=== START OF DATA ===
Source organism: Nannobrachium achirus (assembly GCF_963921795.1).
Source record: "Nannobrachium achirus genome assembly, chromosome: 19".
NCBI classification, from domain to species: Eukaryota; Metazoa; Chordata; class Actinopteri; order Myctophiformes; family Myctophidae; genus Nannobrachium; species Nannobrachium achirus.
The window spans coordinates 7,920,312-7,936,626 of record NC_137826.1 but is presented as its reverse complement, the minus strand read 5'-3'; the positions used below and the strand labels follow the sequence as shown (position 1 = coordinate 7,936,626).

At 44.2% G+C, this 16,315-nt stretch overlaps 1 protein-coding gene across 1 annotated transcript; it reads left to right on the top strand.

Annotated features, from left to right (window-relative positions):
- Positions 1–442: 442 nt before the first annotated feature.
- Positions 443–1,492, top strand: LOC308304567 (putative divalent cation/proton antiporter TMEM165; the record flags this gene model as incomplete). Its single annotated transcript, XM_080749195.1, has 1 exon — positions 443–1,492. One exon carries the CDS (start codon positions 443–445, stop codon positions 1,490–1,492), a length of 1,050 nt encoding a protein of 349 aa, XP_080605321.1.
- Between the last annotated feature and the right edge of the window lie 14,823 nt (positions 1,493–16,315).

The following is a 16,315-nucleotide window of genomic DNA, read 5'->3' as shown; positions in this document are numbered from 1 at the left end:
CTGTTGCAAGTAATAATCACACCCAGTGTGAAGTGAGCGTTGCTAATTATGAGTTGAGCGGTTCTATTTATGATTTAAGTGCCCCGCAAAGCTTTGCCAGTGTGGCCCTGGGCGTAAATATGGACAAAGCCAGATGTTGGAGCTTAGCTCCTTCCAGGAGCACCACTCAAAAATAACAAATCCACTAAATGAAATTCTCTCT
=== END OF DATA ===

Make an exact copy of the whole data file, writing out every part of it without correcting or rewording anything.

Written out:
Source organism: Nannobrachium achirus (assembly GCF_963921795.1).
Source record: "Nannobrachium achirus genome assembly, chromosome: 19".
NCBI classification, from domain to species: Eukaryota; Metazoa; Chordata; class Actinopteri; order Myctophiformes; family Myctophidae; genus Nannobrachium; species Nannobrachium achirus.
The window spans coordinates 7,920,312-7,936,626 of record NC_137826.1 but is presented as its reverse complement, the minus strand read 5'-3'; the positions used below and the strand labels follow the sequence as shown (position 1 = coordinate 7,936,626).

At 44.2% G+C, this 16,315-nt stretch overlaps 1 protein-coding gene across 1 annotated transcript; it reads left to right on the top strand.

Annotated features, from left to right (window-relative positions):
- Positions 1–442: 442 nt before the first annotated feature.
- Positions 443–1,492, top strand: LOC308304567 (putative divalent cation/proton antiporter TMEM165; the record flags this gene model as incomplete). Its single annotated transcript, XM_080749195.1, has 1 exon — positions 443–1,492. One exon carries the CDS (start codon positions 443–445, stop codon positions 1,490–1,492), a length of 1,050 nt encoding a protein of 349 aa, XP_080605321.1.
- Between the last annotated feature and the right edge of the window lie 14,823 nt (positions 1,493–16,315).

The following is a 16,315-nucleotide window of genomic DNA, read 5'->3' as shown; positions in this document are numbered from 1 at the left end:
CTGTTGCAAGTAATAATCACACCCAGTGTGAAGTGAGCGTTGCTAATTATGAGTTGAGCGGTTCTATTTATGATTTAAGTGCCCCGCAAAGCTTTGCCAGTGTGGCCCTGGGCGTAAATATGGACAAAGCCAGATGTTGGAGCTTAGCTCCTTCCAGGAGCACCACTCAAAAATAACAAATCCACTAAATGAAATTCTCTCT